The Ottawa Charter has exerted a great deal of influence on the public health debate and on health promotion practices over the last 25 years. The Charter shifted the main focus from individual risk behaviours to social determinants of health, and introduced innovative strategies such as participatory processes and empowerment of communities.1 This new public health era is based, essentially, on the introduction of health promotion to increase people's opportunities to make healthy choices. Building healthy public policies (HPP) is a core area, even an overriding concern for health promotion,2 as it seeks to put health onto the agenda of policy-makers across different sectors, to improve the conditions under which people live.3 HPP is concerned with equity, and has, by its nature, an intersectoral focus with an explicit interest in the impacts of all policies on the health of the population.4 It represents a reaction against the individualistic and victim-blaming approach of curative medicine and the excessive focus previously placed on health education.5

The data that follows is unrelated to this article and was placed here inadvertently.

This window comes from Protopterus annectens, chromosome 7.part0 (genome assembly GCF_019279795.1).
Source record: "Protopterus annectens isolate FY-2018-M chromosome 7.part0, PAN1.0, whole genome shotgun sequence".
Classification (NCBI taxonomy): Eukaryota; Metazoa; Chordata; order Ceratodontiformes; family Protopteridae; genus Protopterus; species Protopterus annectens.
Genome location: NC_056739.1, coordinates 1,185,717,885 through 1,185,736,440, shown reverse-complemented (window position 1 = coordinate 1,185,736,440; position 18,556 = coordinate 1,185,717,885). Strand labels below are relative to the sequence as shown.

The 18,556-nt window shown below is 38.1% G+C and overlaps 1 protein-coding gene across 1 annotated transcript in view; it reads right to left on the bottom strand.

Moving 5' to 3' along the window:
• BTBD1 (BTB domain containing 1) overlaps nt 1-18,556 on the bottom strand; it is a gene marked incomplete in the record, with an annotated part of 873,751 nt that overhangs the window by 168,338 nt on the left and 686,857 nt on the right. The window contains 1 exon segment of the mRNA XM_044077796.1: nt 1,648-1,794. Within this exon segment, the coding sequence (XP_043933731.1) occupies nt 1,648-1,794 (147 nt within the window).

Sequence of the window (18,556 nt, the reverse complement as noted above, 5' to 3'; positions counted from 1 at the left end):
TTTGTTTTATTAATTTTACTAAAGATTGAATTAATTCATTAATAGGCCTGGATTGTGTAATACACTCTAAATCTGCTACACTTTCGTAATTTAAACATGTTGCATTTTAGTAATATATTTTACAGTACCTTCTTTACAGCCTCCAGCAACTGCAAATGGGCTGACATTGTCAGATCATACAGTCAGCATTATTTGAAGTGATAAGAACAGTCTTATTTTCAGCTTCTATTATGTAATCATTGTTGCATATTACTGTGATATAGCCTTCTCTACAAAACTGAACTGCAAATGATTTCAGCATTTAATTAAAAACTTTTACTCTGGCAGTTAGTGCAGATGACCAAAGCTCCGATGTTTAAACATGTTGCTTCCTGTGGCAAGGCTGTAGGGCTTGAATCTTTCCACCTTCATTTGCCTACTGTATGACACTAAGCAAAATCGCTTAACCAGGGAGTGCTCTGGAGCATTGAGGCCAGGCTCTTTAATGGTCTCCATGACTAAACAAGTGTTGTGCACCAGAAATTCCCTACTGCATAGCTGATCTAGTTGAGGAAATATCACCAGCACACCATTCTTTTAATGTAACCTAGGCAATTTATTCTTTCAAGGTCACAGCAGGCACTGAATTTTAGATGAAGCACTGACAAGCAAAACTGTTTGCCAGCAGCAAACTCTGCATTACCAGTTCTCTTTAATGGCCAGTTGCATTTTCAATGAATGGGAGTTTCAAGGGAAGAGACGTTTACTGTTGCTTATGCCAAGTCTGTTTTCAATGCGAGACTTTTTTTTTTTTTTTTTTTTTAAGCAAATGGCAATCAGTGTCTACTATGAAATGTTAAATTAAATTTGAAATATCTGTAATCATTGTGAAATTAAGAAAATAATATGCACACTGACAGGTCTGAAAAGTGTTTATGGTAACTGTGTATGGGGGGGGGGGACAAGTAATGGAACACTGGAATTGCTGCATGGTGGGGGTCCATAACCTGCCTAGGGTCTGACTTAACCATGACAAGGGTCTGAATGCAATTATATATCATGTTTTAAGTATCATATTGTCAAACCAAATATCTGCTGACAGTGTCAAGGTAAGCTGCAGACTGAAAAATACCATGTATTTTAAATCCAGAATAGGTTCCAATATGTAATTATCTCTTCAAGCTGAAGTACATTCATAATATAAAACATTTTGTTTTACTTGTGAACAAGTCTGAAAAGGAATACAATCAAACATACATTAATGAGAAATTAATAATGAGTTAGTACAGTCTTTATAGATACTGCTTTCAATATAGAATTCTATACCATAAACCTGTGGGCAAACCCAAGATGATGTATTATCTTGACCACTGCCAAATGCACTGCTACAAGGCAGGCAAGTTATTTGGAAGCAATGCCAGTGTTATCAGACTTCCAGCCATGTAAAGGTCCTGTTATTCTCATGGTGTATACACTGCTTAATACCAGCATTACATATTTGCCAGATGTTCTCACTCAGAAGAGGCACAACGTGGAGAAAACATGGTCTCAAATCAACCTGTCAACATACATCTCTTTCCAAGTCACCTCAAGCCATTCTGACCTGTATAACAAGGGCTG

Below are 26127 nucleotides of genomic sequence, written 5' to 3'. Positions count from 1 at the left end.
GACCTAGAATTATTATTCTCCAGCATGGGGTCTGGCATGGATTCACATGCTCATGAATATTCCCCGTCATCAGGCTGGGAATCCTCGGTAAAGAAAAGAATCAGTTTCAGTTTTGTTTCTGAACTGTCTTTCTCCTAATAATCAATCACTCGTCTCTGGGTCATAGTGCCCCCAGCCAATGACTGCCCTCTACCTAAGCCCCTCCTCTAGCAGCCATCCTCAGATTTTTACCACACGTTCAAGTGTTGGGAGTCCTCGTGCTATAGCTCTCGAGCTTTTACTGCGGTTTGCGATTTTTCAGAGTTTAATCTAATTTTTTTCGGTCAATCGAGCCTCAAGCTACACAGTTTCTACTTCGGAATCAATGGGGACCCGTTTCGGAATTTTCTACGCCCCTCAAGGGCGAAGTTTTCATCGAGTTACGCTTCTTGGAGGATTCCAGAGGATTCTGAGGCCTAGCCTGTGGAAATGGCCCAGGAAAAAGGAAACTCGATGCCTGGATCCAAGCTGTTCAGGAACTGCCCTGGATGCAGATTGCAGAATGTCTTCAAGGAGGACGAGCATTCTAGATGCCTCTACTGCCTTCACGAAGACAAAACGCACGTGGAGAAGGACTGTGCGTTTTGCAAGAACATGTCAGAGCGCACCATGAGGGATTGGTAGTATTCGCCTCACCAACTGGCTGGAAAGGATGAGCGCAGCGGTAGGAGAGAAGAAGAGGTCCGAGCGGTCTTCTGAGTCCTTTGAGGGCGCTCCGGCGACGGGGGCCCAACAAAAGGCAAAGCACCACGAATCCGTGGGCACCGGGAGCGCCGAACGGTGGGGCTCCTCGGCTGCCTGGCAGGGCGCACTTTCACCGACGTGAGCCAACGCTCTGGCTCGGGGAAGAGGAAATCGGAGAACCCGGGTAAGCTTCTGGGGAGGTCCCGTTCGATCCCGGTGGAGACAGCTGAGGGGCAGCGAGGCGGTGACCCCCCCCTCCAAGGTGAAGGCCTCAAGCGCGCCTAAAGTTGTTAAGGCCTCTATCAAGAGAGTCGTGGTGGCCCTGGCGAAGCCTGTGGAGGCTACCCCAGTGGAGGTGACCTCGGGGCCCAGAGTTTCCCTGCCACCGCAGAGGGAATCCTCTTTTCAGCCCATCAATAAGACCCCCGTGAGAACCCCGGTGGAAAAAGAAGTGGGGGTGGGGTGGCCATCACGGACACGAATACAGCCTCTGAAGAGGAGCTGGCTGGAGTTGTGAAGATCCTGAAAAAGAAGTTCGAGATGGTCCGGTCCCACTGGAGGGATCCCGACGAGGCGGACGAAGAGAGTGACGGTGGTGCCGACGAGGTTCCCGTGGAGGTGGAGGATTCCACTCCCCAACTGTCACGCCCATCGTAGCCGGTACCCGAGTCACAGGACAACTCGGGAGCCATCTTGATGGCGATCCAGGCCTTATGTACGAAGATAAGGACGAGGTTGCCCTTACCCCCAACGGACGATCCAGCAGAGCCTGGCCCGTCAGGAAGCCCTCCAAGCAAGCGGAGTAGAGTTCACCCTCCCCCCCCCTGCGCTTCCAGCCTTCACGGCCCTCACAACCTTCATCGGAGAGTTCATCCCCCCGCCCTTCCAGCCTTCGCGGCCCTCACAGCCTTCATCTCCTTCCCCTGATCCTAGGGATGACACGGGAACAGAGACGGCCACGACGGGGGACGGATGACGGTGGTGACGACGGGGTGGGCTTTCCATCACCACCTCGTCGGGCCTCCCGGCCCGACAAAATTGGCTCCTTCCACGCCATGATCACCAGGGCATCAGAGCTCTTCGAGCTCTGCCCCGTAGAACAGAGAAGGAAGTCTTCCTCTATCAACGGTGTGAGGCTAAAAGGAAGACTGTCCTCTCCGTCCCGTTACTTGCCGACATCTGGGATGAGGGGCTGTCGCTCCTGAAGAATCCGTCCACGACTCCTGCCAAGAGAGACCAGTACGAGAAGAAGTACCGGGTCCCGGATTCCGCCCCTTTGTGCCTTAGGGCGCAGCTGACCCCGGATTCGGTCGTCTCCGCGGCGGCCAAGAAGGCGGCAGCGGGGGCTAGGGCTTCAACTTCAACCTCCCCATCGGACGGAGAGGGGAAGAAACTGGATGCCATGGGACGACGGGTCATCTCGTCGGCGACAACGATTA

- Health impact assessment
- health policy
- health promotion FQ
- social inequalities
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Practical steps beyond rhetorical statements
Although health promotion was conceptualised to act from an explicit social model of health, in practice activity has frequently been focused on individual behaviour change, primarily by means of health education.6 Little experience has been gained in the areas of inequalities in health and in the development of HPP.7 In fact, despite their effectiveness,8 HPP have rarely been systematically adopted by any government in the world.9 10 Research efforts have also been more intense on downstream, disease-oriented topics and lifestyles, rather than on the social determinants of health.11 All these trends contribute to the de-politicisation of the economic and social conditions that are largely beyond an individual's control and which put them at risk of illness.12